Becoming an Avant-Garde Architect

The Turbine Factory, designed by Peter Behrens in 1907, shows the industrialization of architecture at the beginning of the 20th century, via Metacolus


While Peter Behrens had been a key figure of the flowing German Jugendstil style, his views on style changed rapidly after 1900. He became an avant-garde thinker, who believed that the spirit (Zeitgeist) of the industrial age was revealed best through strong geometrical lines. Having started at Behrens studio in 1908, Mies further developed his avant-garde ideas. More and more he aspired for simplicity in forms on both the exteriors and interiors of his buildings.


While the surface of most of his exteriors was smooth and simplified, his interiors would be clean and very minimally decorated. In addition, he started making use of industrial materials like plate glass and steel. He developed a strong liking for the aphorisms less is more and God is in the details, and his designs would answer these simple but strong phrases.


Mies van der Rohe as the director of The Bauhaus, teaching pupils, 1930, via Metacolus


It could be said that Mies van der Rohe was a man of his time. During the twentieth and early thirties his talent, portfolio and reputation soared. He truly lay the groundwork for his important legacy and became a key figure of modernist design during this phase. Something that made him the perfect candidate to take over the position of director of The Bauhaus in 1933. The last director in fact, because The Bauhaus had to close down due to rising political pressure.


Moreover, this was not only the only matter affected by Germany’s grim political climate of that period. Any avant-garde creators, among which modern architects, were increasingly pressured to abandon their art forms and ideas. For this reason, Mies moved to the American city of Chicago in 1938, where he became the head of the College of Architecture at the Armour Institute of Chicago. This institute is now called the Illinois Institute of Technology.


Certificate of Mies van der Rohe’s arrival in New York in 1938, via Jenikirbyhistory.getarchive.net,


Just like many other modern artists who fled Europe during the 1930s and 1940s, Mies flourished in America’s positive climate for avant-garde art. Especially after the end of World War II, Mies received many commissions that further shaped his brilliant legacy. Especially during the 1950s and 1960s, Mies expanded his oeuvre with multiple skyscrapers.


Mies van der Rohe and Lilly Reich’s Barcelona Pavilion, 1929

A part of the exterior of the Barcelona Pavilion, 1986, via Fundació Mies van der Rohe Barcelona


One of Mies van der Rohe’s best-known designs is the Barcelona Pavilion. The building was designed in collaboration with textile, furniture, and interior designer Lilly Reich, with whom Rohe worked closely together during the 1920s and early 1930s. The Barcelona Pavilion was originally called the German Pavilion, as it was the German contribution to the 1929 Barcelona International Exposition. However, later it became known as the Barcelona Pavilion.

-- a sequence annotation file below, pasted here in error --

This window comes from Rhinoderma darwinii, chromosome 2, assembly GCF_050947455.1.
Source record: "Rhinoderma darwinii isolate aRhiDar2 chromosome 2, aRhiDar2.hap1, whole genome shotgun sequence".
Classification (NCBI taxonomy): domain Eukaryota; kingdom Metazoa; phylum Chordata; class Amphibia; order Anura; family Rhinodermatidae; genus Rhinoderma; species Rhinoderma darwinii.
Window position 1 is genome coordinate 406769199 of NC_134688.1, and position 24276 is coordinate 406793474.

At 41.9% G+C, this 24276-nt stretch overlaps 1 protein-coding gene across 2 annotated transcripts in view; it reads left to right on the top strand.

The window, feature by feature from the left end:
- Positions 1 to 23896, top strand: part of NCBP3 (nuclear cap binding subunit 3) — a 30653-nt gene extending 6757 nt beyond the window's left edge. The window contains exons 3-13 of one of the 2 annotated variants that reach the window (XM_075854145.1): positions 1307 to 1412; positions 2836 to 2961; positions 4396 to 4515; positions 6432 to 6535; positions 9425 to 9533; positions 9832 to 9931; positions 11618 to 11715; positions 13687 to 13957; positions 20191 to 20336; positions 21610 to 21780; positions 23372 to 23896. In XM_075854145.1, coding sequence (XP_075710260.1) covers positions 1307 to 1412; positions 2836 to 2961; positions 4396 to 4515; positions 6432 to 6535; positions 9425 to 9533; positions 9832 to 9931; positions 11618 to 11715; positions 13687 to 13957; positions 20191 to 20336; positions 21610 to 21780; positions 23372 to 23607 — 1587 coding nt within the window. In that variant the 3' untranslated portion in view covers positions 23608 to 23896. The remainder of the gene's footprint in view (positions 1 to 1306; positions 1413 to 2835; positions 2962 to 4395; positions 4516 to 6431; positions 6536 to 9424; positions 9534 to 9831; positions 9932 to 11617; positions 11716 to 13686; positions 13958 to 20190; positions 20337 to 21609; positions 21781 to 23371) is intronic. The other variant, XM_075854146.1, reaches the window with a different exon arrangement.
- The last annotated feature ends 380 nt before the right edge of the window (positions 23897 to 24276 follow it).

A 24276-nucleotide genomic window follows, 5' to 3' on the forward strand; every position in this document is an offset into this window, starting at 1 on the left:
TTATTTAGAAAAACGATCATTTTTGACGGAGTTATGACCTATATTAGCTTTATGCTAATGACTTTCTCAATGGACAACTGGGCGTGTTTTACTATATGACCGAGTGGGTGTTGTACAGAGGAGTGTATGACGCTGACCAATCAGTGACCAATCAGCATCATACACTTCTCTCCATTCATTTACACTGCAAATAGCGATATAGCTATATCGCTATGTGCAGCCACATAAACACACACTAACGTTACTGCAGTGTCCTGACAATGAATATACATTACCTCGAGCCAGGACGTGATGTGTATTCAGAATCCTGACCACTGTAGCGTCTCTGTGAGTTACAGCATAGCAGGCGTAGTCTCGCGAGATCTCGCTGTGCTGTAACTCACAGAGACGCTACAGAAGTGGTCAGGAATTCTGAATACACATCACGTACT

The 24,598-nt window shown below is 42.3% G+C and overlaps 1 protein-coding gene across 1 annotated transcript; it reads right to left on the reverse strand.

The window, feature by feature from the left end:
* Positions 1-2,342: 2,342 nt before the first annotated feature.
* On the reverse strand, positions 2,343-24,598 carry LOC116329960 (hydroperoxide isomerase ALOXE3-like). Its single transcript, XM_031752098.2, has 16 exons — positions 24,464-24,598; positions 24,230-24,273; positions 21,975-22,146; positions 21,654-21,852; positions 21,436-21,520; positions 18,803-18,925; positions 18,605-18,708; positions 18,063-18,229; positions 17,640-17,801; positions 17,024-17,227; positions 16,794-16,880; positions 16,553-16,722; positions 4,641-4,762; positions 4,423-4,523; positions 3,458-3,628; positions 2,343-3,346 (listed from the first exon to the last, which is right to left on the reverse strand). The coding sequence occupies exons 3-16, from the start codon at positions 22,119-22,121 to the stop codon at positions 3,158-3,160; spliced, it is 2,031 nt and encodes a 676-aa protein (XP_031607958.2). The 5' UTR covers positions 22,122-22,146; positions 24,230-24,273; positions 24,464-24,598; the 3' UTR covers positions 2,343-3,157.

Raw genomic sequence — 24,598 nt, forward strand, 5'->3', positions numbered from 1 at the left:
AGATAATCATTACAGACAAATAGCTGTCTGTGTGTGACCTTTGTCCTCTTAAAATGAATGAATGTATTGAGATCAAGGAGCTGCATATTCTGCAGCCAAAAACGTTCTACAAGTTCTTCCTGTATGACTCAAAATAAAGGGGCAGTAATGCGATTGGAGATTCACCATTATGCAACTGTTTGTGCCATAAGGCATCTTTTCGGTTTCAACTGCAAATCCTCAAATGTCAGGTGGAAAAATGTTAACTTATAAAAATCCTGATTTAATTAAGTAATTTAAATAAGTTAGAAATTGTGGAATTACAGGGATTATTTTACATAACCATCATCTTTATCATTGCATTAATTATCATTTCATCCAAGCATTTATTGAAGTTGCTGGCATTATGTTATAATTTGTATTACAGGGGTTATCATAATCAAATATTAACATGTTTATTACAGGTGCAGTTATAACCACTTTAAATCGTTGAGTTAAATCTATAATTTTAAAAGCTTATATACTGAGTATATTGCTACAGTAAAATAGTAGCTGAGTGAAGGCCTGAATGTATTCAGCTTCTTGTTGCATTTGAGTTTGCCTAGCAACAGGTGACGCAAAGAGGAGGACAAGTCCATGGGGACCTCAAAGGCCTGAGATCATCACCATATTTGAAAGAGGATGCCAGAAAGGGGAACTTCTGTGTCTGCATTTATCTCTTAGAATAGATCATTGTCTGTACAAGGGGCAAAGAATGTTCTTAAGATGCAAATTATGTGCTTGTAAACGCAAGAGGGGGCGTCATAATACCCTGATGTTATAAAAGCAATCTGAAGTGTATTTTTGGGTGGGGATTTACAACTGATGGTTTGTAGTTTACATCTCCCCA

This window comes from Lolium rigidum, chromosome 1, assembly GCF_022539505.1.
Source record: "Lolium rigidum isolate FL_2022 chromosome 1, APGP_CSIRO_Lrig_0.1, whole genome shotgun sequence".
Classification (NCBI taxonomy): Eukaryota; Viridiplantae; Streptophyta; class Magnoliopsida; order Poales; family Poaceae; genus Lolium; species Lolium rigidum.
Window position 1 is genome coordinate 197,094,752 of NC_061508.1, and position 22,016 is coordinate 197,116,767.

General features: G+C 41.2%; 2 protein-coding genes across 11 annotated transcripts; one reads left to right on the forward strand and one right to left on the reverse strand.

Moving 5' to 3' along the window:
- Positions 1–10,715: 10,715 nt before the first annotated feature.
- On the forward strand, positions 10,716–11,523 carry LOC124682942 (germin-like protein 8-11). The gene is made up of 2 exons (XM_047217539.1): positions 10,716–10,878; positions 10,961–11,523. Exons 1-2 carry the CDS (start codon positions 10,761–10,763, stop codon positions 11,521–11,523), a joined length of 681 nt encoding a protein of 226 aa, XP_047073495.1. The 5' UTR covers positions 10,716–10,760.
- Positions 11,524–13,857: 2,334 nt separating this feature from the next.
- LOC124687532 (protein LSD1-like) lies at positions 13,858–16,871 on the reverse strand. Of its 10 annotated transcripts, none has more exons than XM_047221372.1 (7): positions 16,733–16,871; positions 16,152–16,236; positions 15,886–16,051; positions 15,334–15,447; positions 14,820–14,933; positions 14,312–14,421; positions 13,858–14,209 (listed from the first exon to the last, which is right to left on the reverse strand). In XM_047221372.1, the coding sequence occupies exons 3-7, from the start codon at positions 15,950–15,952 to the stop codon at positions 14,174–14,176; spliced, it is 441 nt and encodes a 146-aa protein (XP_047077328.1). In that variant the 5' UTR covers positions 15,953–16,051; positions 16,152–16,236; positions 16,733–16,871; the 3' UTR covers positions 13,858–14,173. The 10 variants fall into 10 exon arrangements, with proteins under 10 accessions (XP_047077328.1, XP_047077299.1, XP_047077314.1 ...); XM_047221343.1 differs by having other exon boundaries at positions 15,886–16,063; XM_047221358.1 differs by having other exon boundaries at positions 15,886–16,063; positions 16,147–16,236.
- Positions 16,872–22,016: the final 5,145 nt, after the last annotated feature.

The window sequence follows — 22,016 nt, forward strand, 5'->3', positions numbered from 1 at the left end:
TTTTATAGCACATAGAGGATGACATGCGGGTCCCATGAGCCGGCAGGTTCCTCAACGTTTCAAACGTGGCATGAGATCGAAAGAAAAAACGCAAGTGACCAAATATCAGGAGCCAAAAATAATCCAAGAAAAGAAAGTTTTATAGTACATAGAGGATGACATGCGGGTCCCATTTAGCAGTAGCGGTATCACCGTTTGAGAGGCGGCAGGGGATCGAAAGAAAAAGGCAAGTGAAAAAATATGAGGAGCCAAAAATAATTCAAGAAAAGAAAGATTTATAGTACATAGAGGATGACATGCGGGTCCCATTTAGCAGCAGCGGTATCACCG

A part of the interior and exterior of the Barcelona Pavilion, 1986, via Fundació Mies van der Rohe Barcelona


The story behind the renaming has to do with the pavilion’s reconstruction. After the exposition, the building was dismantled and the pieces were sent back to Germany to be reused. However, fifty years after the exposition, the Barcelona City Council realized that the pavilion had had a significant impact on the course of architectural development. For this reason, they gave orders to rebuild it. The reconstruction of the Pavilion happened between 1983 and 1986 and it was conducted by a group of Catalan architects.


A part of the interior and exterior of the Barcelona Pavilion, 1986, via Fundació Mies van der Rohe Barcelona


The Barcelona Pavilion is made of big pieces of colorful marble from various places in the world. Among these places are Greece, Rome, and the Northern African Atlas Mountains. For the purpose of reconstruction, the marble was once again collected from these places. Apart from the marble, Mies also made use of unique stones like red onyx and travertine. The minimal structure and decorations speak for themselves, while the luxury materials resonate with quality. Despite the heavy stone walls, the Barcelona pavilion looks light due to its open plan and the use of glass and steel.


Villa Tugendhat, 1929-1930

Exterior of the Villa Tugendhat, 1929-1930, via Villa Tugendhat


The Villa Tugendhat is located in the small Czech city of Brno. It is the only example of modern design located in the Czech Republic that is inscribed as a UNESCO World Heritage Site. Villa Tugendhat was part of Mies van der Rohe’s upper-class homes. It was built for Fritz Tugendhat and his wife Greta. The villa is built on sloped terrain and faces the southwest. The combination between the positioning and the glass façade on this side, makes the interior look very light.